Cycling Elite Amateur Sport

Evelyn Sifton and the tug-of-war of the trans athlete

Evelyn Sifton. Photo: Michael Bowley

By Kieran Heffernan

Ottawa’s Evelyn Sifton might spend 20-plus hours a week training, but she still considers bike racing just a hobby.

Sifton has been cycling competitively since 2017 and is currently a member of the Shadow Elite Racing racing team, which she rides with mostly in Canada and the U.S., as she manages her day job in the film and television industry. 

But, when she came out as a trans woman, she wasn’t sure if she’d be able to keep racing at all. 

“I love racing. And so to give that up would suck, but at the time I was ready to,” she said. “I didn’t think it was something I’d be able to do, so I’m very fortunate and very happy and thankful that I’m able to continue competing, as well as be myself.”

Sifton came out in 2014, and had been a triathlete until a friend asked her to try a fixed gear criterium race. She finds cycling to be a bit more accepting than triathlon was, where she faced some pushback as a trans athlete.  

“Triathlon is a money sport,” she said. “There’s just a lot more privilege in that sport, I want to say. And so with that tends to come more conservative attitudes.”

Not everyone has been supportive in cycling either, though. 


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“It’s funny, it’s mostly people who aren’t involved in the sport that have a problem with it, or it’s a lot of men involved in the sport who have a problem with it. But the women I race with don’t care and they’re all in favour of it,” she said, but added that there are a small number of vocal female athletes who don’t support her participation as well. 

People only start to take issue with trans women athletes when they do well, such as with two-time world cycling champion Rachel McKinnon, Sifton said.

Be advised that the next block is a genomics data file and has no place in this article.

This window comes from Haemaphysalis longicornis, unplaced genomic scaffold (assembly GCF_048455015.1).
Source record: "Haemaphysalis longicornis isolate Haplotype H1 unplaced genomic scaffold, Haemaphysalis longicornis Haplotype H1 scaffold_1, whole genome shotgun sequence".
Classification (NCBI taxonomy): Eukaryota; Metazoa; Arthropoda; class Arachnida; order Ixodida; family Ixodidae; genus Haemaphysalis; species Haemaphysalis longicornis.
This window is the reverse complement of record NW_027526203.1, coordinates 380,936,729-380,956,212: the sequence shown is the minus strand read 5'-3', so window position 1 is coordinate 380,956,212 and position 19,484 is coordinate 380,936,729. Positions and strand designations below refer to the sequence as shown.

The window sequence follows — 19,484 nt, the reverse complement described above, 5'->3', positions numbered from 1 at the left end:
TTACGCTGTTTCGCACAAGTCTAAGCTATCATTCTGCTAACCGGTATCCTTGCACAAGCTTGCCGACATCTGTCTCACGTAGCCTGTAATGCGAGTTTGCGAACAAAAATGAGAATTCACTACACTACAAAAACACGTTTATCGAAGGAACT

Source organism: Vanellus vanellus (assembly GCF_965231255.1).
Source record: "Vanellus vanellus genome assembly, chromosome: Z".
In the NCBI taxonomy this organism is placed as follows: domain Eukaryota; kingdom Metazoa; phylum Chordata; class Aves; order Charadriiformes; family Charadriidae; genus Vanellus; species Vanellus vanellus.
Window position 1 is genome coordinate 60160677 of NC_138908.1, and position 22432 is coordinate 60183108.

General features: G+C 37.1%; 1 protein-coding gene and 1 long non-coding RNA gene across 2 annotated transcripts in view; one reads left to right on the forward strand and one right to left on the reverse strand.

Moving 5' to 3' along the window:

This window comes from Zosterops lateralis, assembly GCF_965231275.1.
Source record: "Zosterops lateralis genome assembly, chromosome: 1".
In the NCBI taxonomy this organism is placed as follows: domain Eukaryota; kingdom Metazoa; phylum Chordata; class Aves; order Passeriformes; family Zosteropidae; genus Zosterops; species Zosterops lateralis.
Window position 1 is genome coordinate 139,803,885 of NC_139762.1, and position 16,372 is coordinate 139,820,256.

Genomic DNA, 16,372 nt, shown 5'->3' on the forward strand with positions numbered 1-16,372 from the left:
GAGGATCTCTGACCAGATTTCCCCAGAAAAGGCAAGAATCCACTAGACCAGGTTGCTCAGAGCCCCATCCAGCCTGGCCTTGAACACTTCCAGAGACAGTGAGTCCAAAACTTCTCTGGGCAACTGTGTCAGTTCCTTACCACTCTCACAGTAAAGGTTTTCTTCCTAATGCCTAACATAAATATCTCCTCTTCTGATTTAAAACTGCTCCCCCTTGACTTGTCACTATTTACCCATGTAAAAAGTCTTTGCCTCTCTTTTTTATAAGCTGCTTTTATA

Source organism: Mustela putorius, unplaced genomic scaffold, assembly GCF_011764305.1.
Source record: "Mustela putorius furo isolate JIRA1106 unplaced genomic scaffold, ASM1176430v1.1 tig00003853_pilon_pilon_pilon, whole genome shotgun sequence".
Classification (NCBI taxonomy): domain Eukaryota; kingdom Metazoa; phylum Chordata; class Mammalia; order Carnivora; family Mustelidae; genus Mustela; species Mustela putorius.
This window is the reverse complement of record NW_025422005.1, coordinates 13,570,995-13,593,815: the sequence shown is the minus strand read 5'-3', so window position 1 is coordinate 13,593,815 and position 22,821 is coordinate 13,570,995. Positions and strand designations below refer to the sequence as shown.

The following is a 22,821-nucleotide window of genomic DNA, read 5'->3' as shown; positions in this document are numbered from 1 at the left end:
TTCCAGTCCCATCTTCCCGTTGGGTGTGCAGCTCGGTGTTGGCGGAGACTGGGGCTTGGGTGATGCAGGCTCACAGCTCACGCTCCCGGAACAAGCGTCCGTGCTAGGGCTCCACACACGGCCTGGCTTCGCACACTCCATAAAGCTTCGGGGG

“They didn’t care when we were racing and we weren’t winning, but as soon as a trans woman won something, people started caring more and there was more pushback.”

Sifton has experienced something similar herself. When she won the Houston Grand Crit in May 2019, she faced backlash online and had her personal information posted. Knowing that whenever she does well, she’ll be met with criticism can take a mental toll.

“There’s that little bit nagging thing in the back of your mind that’s like, do you want to deal with this? Do you want to deal with the shit that’s going to get on the internet if you get on the podium again?” she said. “But then you have to remember, no, I will put up with that hassle so that I can have that photo of me on any step of a podium, and hopefully show some future trans athlete that yeah, trans people can be on the podium and trans people can race.”

Sifton has been very open about her experiences and identity. She’s guest lectured at Algonquin College, and spoken at a high school and to a Girl Guides troop. Plus, she races on rainbow wheels. She knows first-hand the impact that having visible role models can have. 

Evelyn Sifton. Photo: Michael Bowley

“When I first came out, I had those stories to look up to. Chris Mosier is one of my biggest influences in my life because he was the only out trans athlete competing at a high level at the time when I came out.”

“I’ve met a lot of kids who have told me that they’re in similar situations to what I was several years ago,” she added. “I’ve had people come up to me at races and say I didn’t think I would ever get back into racing after I transitioned, but I think I’m going to start racing again.”

Compared to when she first started cycling, she does think people have become more understanding and accepting overall. And as a result, it seems like more trans people are participating in sport.

“Those athletes who would have been scared to ever return to competition, or didn’t think it was safe to, or didn’t think it was allowed, those athletes can now feel safe and comfortable, and I think that’s a good sign of progress,” she said. 

One thing Sifton makes a point of talking about is the strict rules that trans women must follow in order to compete, as set out by the International Olympic Committee. 

“I’m regularly tested for my hormone levels for racing. I’m probably the most drug tested athlete I know because of my hormone testing,” she said. “People don’t understand that. People are just like oh, they can just show up and win.”

“We follow an incredibly strict rule set that was approved by top sports scientists and doctors. So, the framework is there to make it fair.”


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